Sanchezia speciosa

shrubby whitevein


Sanchezia speciosa

Leonard 1926

pronounced: san-CHEZ-ee-ah spee-see-OH-sah

(Acanthaceae — the black-eyed Susan family)


common names: shrubby whitevein, gold vein plant

Sanchezia is named for José Sanchez, a nineteenth century professor of botany at Cadiz, Spain; speciosa is from the Latin speciosus, showy, beautiful, handsome. Members of the species are generally shrubs, or rarely small trees or herbs, occurring naturally in the lowlands of tropical South and Central America.

Sanchezia speciosa is a native of Ecuador and Peru, where it grows in the understorey of the rainforests. It is a bushy shrub that grows to about 2 m in height, with a similar spread, with sturdy bright green or purple quadrangular stems bearing large pointed leaves up to about 25 cm in length, dark green with distinctive yellow, ivory or white ribs and veins. The brusquely pointed leaves are opposite, oval or lanceolate, with waved crenate margins, with petioles 0.5 – 2 cm long, and winged at the base.

In summer it bears 5-lobed tubular yellow flowers, about 5 cm long, with reddish orange bracts, in terminal spikes 20 – 40 cm long. There are 2 fertile villous stamens exceeding the corolla by 1 – 1.5 cm, 2 filiform 2 – 2.5 cm long staminodes, and a yellow filiform 5 – 6 cm long style with a red stigma. The bracts often persist after the flowers have fallen. The flowers are pollinated by humming-birds.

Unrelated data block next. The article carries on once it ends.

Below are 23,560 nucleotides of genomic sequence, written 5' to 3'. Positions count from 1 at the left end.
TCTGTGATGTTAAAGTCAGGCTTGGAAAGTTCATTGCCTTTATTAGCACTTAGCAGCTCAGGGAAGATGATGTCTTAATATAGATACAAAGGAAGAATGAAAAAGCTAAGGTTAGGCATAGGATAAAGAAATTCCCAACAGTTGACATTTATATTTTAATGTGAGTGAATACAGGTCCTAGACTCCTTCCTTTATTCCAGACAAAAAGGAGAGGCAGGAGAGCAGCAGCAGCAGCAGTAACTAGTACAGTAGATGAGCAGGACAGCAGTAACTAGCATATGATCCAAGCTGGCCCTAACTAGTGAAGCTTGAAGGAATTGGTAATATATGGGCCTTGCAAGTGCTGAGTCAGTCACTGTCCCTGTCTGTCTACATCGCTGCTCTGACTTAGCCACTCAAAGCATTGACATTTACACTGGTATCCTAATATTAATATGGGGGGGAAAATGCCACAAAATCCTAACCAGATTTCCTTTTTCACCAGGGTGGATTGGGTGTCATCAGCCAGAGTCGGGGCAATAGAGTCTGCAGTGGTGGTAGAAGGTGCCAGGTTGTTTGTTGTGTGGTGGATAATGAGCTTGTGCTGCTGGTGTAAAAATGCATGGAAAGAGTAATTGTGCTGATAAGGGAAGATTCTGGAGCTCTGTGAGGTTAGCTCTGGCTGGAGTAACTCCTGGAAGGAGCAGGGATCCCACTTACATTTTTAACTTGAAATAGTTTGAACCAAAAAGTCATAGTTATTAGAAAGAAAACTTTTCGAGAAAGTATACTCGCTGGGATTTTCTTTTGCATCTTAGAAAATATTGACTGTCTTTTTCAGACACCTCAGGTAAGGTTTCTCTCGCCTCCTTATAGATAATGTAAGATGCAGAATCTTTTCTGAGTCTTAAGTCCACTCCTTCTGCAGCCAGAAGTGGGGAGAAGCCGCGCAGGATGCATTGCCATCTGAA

The plant fruits only rarely, with oblong capsules having 6 – 8 circular compressed seeds.

It can be propagated from softwood cuttings in spring, or from semi-ripe cuttings in summer. As with most frost-sensitive plants, the best time to plant the cuttings is in late spring, rather than in summer. so they they can become well-established before winter.

This shrub grows naturally in hot, humid rainforest conditions, and should only be grown by gardeners who can provide it with that sort of environment. Indirect light is crucial for the plant to develop its distinctive variegation. Given the right conditions, it will bloom for most of the year. In the tropics, the plant is grown as a specimen or in hedges. Outside of the tropics, it should be grown as a pot plant in a warm conservatory or a greenhouse, rather than as a houseplant, because of its high requirements for soil and atmospheric humidity. The soil should be fairly rich and kept moist all of the time, but the drainage must be efficient, to avoid water-logging. Pruning back after flowering will help maintain foliage density.
Repotting is seldom necessary, unless the plant is obviously outgrowing its container.

In Thailand, extracts from the roots of the plant are used to treat impotence, and to increase sexual desire.

Information about medicinal qualities of plants, or about their use as medicines, is for interest only, and is not intended to be used as a guide for the treatment of medical conditions.
Photographed in Picnic Bay 2016
Page last updated 30th March 209